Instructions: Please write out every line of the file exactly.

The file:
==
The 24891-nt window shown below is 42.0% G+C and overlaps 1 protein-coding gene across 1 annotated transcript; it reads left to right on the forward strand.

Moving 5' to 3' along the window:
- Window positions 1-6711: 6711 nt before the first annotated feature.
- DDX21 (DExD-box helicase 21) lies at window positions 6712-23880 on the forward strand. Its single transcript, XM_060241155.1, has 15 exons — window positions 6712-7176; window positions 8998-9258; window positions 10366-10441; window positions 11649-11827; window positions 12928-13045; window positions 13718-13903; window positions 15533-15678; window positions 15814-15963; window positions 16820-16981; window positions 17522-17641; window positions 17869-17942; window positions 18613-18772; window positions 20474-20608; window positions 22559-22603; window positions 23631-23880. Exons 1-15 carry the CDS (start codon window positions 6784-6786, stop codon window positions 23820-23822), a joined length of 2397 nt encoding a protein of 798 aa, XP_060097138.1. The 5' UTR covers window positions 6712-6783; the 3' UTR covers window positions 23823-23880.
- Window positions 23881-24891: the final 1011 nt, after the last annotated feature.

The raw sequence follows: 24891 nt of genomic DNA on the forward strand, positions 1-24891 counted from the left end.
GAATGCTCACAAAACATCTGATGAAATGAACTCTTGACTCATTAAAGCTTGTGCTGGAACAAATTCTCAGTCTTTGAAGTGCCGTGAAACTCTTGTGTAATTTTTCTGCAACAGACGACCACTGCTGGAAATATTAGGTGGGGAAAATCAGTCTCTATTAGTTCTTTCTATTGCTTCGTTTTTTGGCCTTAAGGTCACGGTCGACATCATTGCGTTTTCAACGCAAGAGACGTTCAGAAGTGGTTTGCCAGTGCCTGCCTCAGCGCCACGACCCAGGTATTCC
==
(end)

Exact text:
The 24891-nt window shown below is 42.0% G+C and overlaps 1 protein-coding gene across 1 annotated transcript; it reads left to right on the forward strand.

Moving 5' to 3' along the window:
- Window positions 1-6711: 6711 nt before the first annotated feature.
- DDX21 (DExD-box helicase 21) lies at window positions 6712-23880 on the forward strand. Its single transcript, XM_060241155.1, has 15 exons — window positions 6712-7176; window positions 8998-9258; window positions 10366-10441; window positions 11649-11827; window positions 12928-13045; window positions 13718-13903; window positions 15533-15678; window positions 15814-15963; window positions 16820-16981; window positions 17522-17641; window positions 17869-17942; window positions 18613-18772; window positions 20474-20608; window positions 22559-22603; window positions 23631-23880. Exons 1-15 carry the CDS (start codon window positions 6784-6786, stop codon window positions 23820-23822), a joined length of 2397 nt encoding a protein of 798 aa, XP_060097138.1. The 5' UTR covers window positions 6712-6783; the 3' UTR covers window positions 23823-23880.
- Window positions 23881-24891: the final 1011 nt, after the last annotated feature.

The raw sequence follows: 24891 nt of genomic DNA on the forward strand, positions 1-24891 counted from the left end.
GAATGCTCACAAAACATCTGATGAAATGAACTCTTGACTCATTAAAGCTTGTGCTGGAACAAATTCTCAGTCTTTGAAGTGCCGTGAAACTCTTGTGTAATTTTTCTGCAACAGACGACCACTGCTGGAAATATTAGGTGGGGAAAATCAGTCTCTATTAGTTCTTTCTATTGCTTCGTTTTTTGGCCTTAAGGTCACGGTCGACATCATTGCGTTTTCAACGCAAGAGACGTTCAGAAGTGGTTTGCCAGTGCCTGCCTCAGCGCCACGACCCAGGTATTCC